Since the seminal studies of Howard and colleagues (Howard 1963; Howard and Sheth 1969), a large stream of research called “buyer behaviour” has conceptualised buying as the predominant, if not unique, practice in acquiring products. Now, however, the association between acquisition and buying is challenged by the continuous development of new and alternative acquisition practices. With the rise of the sharing (or gift) economy in the last decade, individuals are increasingly getting consumption resources by renting, sharing or even bartering them. That is, buying is no longer the only practice they can use to satisfy their needs (Bardhi and Eckhardt 2012). Indeed, peer-topeer communities, sharing platforms and swapping communities are just a few examples of the new systems through which it is now possible to acquire desired products (Belk 2010, 2014). The new scenarios through which consumers acquire goods and services is particularly interesting from the viewpoint of marketing and related subjects. The sharing economy is an emerging market, in which new business models are gaining significant attention. Airbnb, Uber and Zipcar are only some of the numerous successful cases that are developing in the market. Thus, it is important to understand how the market is changing and which paradigms are becoming fundamental to compete in it successfully (Lamberton and Rose 2012). From the consumer’s point of view, this trend is particularly relevant because it clearly shows that the theories about marketing and consumer behaviour should be reconsidered. For instance, we traditionally see the consumption process as “a cycle of acquisition, consumption (use) and possession, and disposition processes” (Arnould and Thompson 2005; MacInnis and Folkes 2010). However, we tend to equate acquisition with buying. Instead, acquisition should be better problematised to identify the various ways through which consumers actually obtain consumption objects. New studies in this emerging stream of research are introducing new constructs into the literature, such as access-based consumption (Bardhi and Eckhardt 2012), sharing (Belk 2007, 2010) and consumer gift systems (Giesler 2006). These new labels are particularly useful in interpreting the new context of consumption. However, new research is needed to understand how the marketplace is evolving. This special issue will discuss how acquisition practices are changing and what this means for marketing and consumer behaviour theories.

This call for papers solicits both theoretical and empirical contributions, which draw on different research streams and disciplines, including marketing, organisation, sociology, anthropology and psychology.

Methodologically, we welcome qualitative, quantitative and mixed-method research approaches.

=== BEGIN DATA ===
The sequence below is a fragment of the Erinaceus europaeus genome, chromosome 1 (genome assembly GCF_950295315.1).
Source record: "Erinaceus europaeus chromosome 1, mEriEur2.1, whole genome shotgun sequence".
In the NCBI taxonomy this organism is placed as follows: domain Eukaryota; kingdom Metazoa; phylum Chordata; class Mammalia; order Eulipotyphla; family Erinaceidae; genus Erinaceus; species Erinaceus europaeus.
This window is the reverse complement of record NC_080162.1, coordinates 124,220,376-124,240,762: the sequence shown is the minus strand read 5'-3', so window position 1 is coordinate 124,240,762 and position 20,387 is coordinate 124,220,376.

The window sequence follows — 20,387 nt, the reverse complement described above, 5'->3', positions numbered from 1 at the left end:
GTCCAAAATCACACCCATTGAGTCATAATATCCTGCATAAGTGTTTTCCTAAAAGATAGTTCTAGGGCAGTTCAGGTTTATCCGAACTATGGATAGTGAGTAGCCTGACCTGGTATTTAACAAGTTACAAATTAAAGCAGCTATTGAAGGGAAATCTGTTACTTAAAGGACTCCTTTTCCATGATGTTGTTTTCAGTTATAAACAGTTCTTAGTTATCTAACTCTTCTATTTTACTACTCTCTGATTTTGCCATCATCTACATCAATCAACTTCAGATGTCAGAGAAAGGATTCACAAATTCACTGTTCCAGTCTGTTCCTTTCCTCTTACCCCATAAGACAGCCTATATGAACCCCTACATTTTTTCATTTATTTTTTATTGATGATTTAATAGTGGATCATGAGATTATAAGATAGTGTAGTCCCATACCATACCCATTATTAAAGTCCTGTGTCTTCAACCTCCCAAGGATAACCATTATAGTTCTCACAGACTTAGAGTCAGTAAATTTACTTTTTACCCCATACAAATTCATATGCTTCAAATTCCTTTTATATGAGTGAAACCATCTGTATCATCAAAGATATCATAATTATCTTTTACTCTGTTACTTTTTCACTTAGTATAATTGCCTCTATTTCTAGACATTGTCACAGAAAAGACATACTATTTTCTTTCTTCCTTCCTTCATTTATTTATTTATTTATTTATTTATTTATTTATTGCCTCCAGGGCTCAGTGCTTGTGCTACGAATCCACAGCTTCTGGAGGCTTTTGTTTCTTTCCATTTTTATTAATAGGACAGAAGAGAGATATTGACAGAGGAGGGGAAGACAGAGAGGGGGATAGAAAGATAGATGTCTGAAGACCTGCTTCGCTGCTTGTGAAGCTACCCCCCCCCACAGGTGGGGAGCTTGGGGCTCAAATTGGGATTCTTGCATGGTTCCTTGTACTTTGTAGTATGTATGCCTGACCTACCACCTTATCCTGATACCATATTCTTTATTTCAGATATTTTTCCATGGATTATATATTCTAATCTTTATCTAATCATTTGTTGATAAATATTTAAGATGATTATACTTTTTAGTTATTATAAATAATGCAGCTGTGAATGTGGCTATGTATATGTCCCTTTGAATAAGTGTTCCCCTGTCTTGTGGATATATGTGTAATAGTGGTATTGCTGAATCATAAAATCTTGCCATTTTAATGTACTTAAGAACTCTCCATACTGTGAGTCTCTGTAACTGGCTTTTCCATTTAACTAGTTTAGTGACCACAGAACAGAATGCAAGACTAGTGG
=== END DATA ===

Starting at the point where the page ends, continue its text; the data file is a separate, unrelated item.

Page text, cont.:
Topics of Interest (include, but are not limited to): • Access-based consumption • Acquisition practices • Bartering • Borrowing • Collaborative consumption • Crowdfunding • Donation platforms • Gift economies • Peer-to-peer communities • Renting • Sharing economy

References
- Arnould, Eric J. and Craig J. Thompson (2005), “Consumer Culture Theory (CCT): Twenty Years of Research,” Journal of Consumer Research, 31 (March), 868–82.
- Bardhi, Fleura and Giana M. Eckhardt (2012), “Access-based Consumption: The Case of Car Sharing,” Journal of Consumer Research, 39 (December), 881–98.
- Belk, Russell W. (2007), “Why Not Share Rather Than Own?” Annals of the American Academy of Political and Social Science, 611 (May), 126–40.
- Belk, Russell W. (2010), “Sharing,” Journal of Consumer Research, 36 (February), 715–34.
- Belk, Russell W. (2014), “You Are What You Can Access: Sharing and Collaborative Consumption Online,” Journal of Business Research, 67 (August), 1595–600.
- Giesler, Markus (2006), “Consumer Gift System: Netnographic Insights from Napster,” Journal of Consumer Research, 33 (September), 283–90.
- Howard, John A. (1963), Marketing Management: Analysis and Planning, rev. ed., Homewood, IL;
- Richard D. Irwin. Howard, John A. and Jagdish N. Sheth (1969), The Theory of Buyer Behavior, New York: John Wiley. - Lamberton, Cait P. and Randall L. Rose (2012), “When is Ours Better than Mine? A Framework for Understanding and Altering Participation in Commercial Sharing Systems,” Journal of Marketing, 76 (July), 109–25.
- MacInnis, Deborah and Valerie S. Folkes (2010), “The Disciplinary Status of Consumer Behavior: A Sociology of Science Perspective on Key Controversies,” Journal of Consumer Research, 36 (April), 899–914.

Full paper submission deadline: July 17th, 2017

Authors should submit full papers to the Guest Editors of this MC Special Issue at the following e-mail: matteo.corciolani@unipi.it.

Submissions will undergo a double blind, peer review process. Full paper manuscripts must follow the submission guidelines of M&C.